(8) CAPTAIN MARVEL. The promise of Carol Danvers – What Culture makes a case for “Why Thanos Should Fear Captain Marvel.”

She is one of Marvel’s all time most beloved and powerful characters, especially in more recent years.  Since then, she’s had a new look, gone in various new directions, and has been at the absolute forefront of everything the company has tried to do.  A transition into the MCU was inevitable.

…Even Kevin Feige has said Danvers is as powerful a character as we’ve ever put in a movie.  Her powers are off the charts, and when she’s introduced, she will be by far the strongest character we have ever had.”

 

(9) TODAY’S BIRTHDAY

  • Born May 19, 1944 – Peter Mayhew

(10) COMICS SECTION.

  • Mike Kennedy learned from Pearls Before Swine how bookstores can compete against Amazon. Turns out it may be hard on the customers, though.

(11) DON’T STEAL THAT SMELL! Apparently they just got around to this, 62 years after the product went on the market: “Hasbro officially trademarks Play-Doh smell”.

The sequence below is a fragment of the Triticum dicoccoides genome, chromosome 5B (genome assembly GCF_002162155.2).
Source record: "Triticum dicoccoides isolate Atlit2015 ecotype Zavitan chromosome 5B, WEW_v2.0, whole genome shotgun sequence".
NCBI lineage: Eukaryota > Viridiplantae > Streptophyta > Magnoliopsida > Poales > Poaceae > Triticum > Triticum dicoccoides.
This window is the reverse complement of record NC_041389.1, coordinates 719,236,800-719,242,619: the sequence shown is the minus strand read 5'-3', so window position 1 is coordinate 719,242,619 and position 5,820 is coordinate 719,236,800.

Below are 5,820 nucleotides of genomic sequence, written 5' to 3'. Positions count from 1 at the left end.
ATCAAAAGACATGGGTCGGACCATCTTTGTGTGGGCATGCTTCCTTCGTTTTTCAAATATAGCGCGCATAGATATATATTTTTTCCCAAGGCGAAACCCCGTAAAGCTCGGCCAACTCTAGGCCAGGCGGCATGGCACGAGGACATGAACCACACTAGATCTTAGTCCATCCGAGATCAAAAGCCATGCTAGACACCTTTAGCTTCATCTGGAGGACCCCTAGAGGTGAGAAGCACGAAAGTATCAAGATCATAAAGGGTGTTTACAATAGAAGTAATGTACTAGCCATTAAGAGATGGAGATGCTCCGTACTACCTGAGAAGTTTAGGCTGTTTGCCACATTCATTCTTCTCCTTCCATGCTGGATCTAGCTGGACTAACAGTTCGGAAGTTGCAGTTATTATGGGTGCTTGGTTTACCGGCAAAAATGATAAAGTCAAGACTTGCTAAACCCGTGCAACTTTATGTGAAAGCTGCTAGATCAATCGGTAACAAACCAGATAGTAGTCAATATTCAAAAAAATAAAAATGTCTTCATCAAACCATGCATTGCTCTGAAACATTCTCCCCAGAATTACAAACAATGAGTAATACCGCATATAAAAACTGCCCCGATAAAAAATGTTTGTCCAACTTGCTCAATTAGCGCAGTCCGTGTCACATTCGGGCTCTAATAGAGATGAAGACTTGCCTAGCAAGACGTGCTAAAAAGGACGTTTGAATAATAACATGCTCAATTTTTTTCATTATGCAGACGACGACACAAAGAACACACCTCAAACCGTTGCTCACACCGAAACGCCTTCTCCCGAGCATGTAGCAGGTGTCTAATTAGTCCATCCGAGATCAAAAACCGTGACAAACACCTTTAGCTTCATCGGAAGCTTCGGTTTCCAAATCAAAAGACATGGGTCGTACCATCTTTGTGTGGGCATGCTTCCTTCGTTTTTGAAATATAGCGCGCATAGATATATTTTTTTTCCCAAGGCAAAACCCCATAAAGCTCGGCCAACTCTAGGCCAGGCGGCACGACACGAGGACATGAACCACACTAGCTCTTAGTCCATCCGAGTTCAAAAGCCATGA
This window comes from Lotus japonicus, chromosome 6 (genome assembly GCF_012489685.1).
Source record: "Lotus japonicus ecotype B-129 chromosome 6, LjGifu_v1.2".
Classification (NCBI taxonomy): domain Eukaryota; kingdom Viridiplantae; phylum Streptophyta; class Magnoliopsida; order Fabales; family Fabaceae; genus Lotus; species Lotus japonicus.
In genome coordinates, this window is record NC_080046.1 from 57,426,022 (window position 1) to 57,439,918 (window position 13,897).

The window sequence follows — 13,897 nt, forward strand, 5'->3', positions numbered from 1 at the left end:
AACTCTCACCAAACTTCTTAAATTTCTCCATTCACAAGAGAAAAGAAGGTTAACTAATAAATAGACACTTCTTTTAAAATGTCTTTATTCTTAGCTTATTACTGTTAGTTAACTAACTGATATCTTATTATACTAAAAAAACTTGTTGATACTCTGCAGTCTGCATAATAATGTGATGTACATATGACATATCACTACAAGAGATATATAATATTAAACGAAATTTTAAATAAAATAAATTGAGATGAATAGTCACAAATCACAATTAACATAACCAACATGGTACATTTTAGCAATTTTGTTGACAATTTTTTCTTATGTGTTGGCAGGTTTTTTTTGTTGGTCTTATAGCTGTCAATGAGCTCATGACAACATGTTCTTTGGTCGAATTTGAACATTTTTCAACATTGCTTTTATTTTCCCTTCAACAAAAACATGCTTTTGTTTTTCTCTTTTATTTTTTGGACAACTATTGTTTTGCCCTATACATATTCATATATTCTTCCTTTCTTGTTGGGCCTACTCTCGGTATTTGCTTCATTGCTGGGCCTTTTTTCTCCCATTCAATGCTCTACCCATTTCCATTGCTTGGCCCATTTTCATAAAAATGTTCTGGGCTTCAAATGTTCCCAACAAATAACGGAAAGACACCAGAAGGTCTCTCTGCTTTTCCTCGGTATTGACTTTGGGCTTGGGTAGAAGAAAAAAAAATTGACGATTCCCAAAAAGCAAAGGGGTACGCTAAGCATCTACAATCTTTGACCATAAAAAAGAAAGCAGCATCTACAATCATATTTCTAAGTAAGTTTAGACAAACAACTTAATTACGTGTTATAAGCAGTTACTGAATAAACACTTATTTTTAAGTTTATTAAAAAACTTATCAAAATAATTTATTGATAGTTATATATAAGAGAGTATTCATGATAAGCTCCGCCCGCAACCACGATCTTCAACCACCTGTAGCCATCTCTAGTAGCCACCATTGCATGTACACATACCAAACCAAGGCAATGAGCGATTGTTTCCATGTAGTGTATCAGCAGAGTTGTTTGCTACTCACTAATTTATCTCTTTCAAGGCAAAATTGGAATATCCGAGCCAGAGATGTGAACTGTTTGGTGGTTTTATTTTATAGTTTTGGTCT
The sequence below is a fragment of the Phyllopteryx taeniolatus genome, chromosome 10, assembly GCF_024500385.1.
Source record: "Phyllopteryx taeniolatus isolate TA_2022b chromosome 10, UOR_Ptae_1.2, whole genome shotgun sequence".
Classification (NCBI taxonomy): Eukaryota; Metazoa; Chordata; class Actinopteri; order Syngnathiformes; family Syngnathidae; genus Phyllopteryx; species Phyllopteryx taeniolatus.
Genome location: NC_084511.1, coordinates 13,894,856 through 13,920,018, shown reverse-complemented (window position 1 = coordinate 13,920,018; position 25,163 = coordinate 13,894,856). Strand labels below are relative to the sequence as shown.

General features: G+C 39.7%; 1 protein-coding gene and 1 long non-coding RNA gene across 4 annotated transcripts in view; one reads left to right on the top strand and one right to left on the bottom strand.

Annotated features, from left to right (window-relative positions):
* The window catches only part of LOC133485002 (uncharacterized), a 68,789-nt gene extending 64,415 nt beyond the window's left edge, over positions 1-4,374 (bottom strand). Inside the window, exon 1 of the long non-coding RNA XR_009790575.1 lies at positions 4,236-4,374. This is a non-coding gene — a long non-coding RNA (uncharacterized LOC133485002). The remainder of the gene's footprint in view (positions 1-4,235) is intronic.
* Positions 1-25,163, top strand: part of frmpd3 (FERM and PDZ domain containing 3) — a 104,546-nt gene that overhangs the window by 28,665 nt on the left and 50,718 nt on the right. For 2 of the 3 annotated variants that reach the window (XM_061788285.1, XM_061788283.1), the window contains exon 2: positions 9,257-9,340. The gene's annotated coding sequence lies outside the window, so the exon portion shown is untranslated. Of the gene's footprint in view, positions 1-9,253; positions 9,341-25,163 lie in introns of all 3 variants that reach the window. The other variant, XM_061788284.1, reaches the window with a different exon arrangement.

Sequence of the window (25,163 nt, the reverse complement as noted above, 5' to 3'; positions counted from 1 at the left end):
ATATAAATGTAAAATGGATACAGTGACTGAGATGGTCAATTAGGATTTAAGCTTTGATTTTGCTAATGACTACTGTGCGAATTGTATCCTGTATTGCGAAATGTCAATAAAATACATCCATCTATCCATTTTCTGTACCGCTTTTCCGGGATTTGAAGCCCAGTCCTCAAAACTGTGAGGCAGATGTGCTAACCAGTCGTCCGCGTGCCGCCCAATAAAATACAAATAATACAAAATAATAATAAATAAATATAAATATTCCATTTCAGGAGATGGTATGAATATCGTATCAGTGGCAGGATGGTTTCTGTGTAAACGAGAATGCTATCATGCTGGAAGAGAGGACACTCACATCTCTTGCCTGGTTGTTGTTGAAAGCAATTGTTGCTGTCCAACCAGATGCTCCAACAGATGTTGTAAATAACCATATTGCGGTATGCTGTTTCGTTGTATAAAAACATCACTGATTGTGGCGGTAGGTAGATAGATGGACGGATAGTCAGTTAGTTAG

Toy maker Hasbro announced it has trademarked one of the most recognizable aspects of one of its most iconic products: the smell of Play-Doh.

The Pawtucket, R.I., company announced Friday that the U.S. Patent and Trademark Office has officially recognized the distinctive Play-Doh smell as a registered trademark of the brand, which first hit stores in 1956.

(12) CURIOSITY. The Arthur C. Clarke Center for Human Imagination presents “Why: What Makes Us Curious, with Mario Livio” on June 11.

June 11, 2018
6:00pm
Roth Auditorium
Sanford Consortium for Regenerative Medicine
UC San Diego

The ability to ask “why?” makes us uniquely human. Curiosity drives basic scientific research, is the engine behind creativity in all disciplines from technology to the arts, is a necessary ingredient in education, and a facilitating tool in every form of storytelling (literature, film, TV, or even a simple conversation) that delights rather than bores.